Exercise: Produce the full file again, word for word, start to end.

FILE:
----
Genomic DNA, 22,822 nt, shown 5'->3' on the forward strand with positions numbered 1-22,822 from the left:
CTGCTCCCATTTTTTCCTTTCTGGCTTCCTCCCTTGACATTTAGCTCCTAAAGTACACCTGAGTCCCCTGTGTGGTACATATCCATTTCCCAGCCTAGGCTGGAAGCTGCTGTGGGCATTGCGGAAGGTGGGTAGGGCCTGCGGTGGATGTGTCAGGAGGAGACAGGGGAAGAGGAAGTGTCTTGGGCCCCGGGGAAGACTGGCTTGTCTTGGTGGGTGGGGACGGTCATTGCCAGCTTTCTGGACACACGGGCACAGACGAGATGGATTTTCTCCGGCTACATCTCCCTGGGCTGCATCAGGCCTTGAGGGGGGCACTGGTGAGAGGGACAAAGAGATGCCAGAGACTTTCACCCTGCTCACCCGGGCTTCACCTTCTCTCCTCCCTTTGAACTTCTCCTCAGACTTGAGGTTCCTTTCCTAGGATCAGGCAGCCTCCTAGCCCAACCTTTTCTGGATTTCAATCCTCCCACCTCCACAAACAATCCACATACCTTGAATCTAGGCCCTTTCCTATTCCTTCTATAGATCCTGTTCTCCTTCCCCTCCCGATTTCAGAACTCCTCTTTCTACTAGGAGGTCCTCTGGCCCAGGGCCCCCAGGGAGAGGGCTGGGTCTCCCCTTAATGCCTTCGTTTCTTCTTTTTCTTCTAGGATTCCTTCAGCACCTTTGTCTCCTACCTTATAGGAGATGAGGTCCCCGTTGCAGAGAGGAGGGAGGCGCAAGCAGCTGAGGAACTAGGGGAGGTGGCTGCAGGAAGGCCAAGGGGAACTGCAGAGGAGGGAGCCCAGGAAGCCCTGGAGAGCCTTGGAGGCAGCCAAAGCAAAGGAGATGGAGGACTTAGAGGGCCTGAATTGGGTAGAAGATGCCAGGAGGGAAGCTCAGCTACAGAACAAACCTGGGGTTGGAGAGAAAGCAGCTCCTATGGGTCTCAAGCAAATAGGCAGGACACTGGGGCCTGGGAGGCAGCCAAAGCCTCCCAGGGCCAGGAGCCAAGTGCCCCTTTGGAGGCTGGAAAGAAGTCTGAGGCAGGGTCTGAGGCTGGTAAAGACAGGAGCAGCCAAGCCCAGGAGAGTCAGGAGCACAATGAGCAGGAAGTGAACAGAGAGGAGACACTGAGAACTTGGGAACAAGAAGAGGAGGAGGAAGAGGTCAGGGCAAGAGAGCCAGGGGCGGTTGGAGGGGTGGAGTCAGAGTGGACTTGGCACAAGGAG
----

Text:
Genomic DNA, 22,822 nt, shown 5'->3' on the forward strand with positions numbered 1-22,822 from the left:
CTGCTCCCATTTTTTCCTTTCTGGCTTCCTCCCTTGACATTTAGCTCCTAAAGTACACCTGAGTCCCCTGTGTGGTACATATCCATTTCCCAGCCTAGGCTGGAAGCTGCTGTGGGCATTGCGGAAGGTGGGTAGGGCCTGCGGTGGATGTGTCAGGAGGAGACAGGGGAAGAGGAAGTGTCTTGGGCCCCGGGGAAGACTGGCTTGTCTTGGTGGGTGGGGACGGTCATTGCCAGCTTTCTGGACACACGGGCACAGACGAGATGGATTTTCTCCGGCTACATCTCCCTGGGCTGCATCAGGCCTTGAGGGGGGCACTGGTGAGAGGGACAAAGAGATGCCAGAGACTTTCACCCTGCTCACCCGGGCTTCACCTTCTCTCCTCCCTTTGAACTTCTCCTCAGACTTGAGGTTCCTTTCCTAGGATCAGGCAGCCTCCTAGCCCAACCTTTTCTGGATTTCAATCCTCCCACCTCCACAAACAATCCACATACCTTGAATCTAGGCCCTTTCCTATTCCTTCTATAGATCCTGTTCTCCTTCCCCTCCCGATTTCAGAACTCCTCTTTCTACTAGGAGGTCCTCTGGCCCAGGGCCCCCAGGGAGAGGGCTGGGTCTCCCCTTAATGCCTTCGTTTCTTCTTTTTCTTCTAGGATTCCTTCAGCACCTTTGTCTCCTACCTTATAGGAGATGAGGTCCCCGTTGCAGAGAGGAGGGAGGCGCAAGCAGCTGAGGAACTAGGGGAGGTGGCTGCAGGAAGGCCAAGGGGAACTGCAGAGGAGGGAGCCCAGGAAGCCCTGGAGAGCCTTGGAGGCAGCCAAAGCAAAGGAGATGGAGGACTTAGAGGGCCTGAATTGGGTAGAAGATGCCAGGAGGGAAGCTCAGCTACAGAACAAACCTGGGGTTGGAGAGAAAGCAGCTCCTATGGGTCTCAAGCAAATAGGCAGGACACTGGGGCCTGGGAGGCAGCCAAAGCCTCCCAGGGCCAGGAGCCAAGTGCCCCTTTGGAGGCTGGAAAGAAGTCTGAGGCAGGGTCTGAGGCTGGTAAAGACAGGAGCAGCCAAGCCCAGGAGAGTCAGGAGCACAATGAGCAGGAAGTGAACAGAGAGGAGACACTGAGAACTTGGGAACAAGAAGAGGAGGAGGAAGAGGTCAGGGCAAGAGAGCCAGGGGCGGTTGGAGGGGTGGAGTCAGAGTGGACTTGGCACAAGGAG